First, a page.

You’ve decided that two candidates for an important role in the department should be invited back for a further interview. Both have similar experience and backgrounds…both would fit in well with your team. Here are some questions that might help you differentiate between them.
“You need to convince me you’re the right person for the job. What can you tell me that would make me say ‘yes’?”
This will prove their selling-of-self abilities. What you want to hear is why not hiring them would be the biggest mistake of your life. You’re listening for passion and enthusiasm for the future role they will play for you. Listen out for the skills, qualities and abilities that would make a real difference to your team. If they are just a clone of what you already have, maybe you need to probe deeper to find the value in hiring them.
Another question that might test them is: “How do you think our company values and vision sets us apart from our competition?”
This deeper question will tell you how much preparation they have made and how they think they can fit in with the culture of your company. It also provides insight into how they view your strengths and weaknesses against the competition.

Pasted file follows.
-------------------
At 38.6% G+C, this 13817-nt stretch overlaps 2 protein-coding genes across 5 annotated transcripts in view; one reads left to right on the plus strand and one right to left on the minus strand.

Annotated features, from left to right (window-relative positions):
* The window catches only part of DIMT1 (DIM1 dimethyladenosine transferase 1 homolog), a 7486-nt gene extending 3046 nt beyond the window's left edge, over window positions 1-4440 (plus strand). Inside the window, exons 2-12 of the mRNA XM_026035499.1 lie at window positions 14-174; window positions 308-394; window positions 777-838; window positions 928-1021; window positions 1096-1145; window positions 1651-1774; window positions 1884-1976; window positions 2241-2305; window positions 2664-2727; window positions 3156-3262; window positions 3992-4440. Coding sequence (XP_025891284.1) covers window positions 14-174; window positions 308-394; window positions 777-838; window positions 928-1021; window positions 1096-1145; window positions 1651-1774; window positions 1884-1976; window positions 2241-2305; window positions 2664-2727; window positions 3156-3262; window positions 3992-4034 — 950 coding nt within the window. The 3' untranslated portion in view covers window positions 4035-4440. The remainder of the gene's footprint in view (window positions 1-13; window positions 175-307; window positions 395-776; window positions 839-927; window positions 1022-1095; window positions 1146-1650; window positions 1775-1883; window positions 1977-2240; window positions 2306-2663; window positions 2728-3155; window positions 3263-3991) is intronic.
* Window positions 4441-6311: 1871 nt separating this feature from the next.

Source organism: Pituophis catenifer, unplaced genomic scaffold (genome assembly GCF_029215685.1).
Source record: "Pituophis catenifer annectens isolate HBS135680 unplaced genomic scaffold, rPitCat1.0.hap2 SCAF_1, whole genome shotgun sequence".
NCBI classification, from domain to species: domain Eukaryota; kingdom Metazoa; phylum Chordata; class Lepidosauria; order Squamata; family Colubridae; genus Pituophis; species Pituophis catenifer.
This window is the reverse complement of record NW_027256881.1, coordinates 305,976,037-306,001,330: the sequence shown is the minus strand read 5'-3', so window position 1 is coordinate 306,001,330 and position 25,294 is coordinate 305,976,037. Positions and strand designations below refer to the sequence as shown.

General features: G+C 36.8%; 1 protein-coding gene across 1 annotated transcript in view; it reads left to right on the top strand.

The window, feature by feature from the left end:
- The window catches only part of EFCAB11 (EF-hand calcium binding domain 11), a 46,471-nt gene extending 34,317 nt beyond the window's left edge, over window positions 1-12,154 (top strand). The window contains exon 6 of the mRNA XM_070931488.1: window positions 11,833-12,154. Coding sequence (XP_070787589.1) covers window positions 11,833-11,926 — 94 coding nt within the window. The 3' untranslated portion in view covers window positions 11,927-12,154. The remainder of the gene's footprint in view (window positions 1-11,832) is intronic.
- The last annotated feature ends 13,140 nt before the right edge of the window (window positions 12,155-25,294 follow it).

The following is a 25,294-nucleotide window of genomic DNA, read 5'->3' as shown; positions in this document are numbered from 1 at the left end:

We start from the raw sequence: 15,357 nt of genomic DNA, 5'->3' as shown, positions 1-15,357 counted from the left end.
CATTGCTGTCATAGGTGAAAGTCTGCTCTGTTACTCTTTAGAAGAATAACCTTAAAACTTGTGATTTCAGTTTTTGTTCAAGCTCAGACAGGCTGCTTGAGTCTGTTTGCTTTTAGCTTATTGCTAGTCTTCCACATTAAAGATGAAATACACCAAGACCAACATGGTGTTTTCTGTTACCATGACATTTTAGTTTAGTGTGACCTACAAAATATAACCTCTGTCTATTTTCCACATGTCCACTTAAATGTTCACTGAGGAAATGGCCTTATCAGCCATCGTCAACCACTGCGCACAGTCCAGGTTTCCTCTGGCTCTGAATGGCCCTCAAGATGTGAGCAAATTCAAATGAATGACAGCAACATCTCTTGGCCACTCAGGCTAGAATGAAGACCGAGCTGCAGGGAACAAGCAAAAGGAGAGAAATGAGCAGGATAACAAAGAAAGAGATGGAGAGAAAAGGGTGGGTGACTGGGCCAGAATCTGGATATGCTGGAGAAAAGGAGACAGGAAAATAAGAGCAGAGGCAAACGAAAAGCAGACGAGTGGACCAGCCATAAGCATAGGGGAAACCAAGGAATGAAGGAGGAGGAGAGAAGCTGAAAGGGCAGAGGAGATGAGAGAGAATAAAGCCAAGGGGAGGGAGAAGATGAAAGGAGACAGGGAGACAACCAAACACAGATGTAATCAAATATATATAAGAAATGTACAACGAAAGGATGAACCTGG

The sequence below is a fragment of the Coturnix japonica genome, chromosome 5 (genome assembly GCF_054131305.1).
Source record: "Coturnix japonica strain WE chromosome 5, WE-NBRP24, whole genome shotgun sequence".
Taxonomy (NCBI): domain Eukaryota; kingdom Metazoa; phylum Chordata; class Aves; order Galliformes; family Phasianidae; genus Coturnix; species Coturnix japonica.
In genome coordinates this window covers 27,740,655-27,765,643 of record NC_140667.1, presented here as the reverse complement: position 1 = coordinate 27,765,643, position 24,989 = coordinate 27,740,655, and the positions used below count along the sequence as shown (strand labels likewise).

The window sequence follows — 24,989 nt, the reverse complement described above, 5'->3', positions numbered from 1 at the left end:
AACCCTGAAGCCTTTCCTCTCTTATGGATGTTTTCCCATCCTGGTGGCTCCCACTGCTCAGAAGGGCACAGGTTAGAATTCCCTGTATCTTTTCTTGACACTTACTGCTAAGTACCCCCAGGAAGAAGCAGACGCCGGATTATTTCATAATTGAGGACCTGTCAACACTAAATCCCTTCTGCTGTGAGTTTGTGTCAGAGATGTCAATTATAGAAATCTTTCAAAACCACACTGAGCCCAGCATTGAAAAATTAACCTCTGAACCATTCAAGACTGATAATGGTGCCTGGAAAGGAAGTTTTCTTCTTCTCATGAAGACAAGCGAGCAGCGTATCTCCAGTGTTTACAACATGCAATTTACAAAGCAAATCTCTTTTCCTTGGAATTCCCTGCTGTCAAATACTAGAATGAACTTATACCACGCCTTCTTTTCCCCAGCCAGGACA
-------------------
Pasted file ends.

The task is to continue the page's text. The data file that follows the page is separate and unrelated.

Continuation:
You want to employ people who go beyond the typical preparation of their own strengths and weaknesses. You want people who have already shown commitment and forward-thinking by highlighting their value to you and your team.
You also want to see how the candidate’s reaction to adversity might have affected them, as this may differentiate personal qualities you are seeking. So, asking what some setbacks in their past may have taught them helps you identify how robust they might be in dealing with difficult situations within their role.
You might ask, “What have any major setbacks you’ve experienced taught you?”
Be prepared for silence after this question, as they may have to dig deep. But wait for their response, as it will tell you how they learn from experiences, just the kind of person you want in your team. By the way, if they say they can’t remember any setbacks, probe deeper, as a person who hasn’t been taught lessons from something going wrong may not have the characteristics or thinking skills to help the department steady itself after problems are encountered.
The answers to these questions just might help you differentiate the candidates, and give you an insight as to who would prove more valuable to you in the long run.
Originally published: 19 May, 2010
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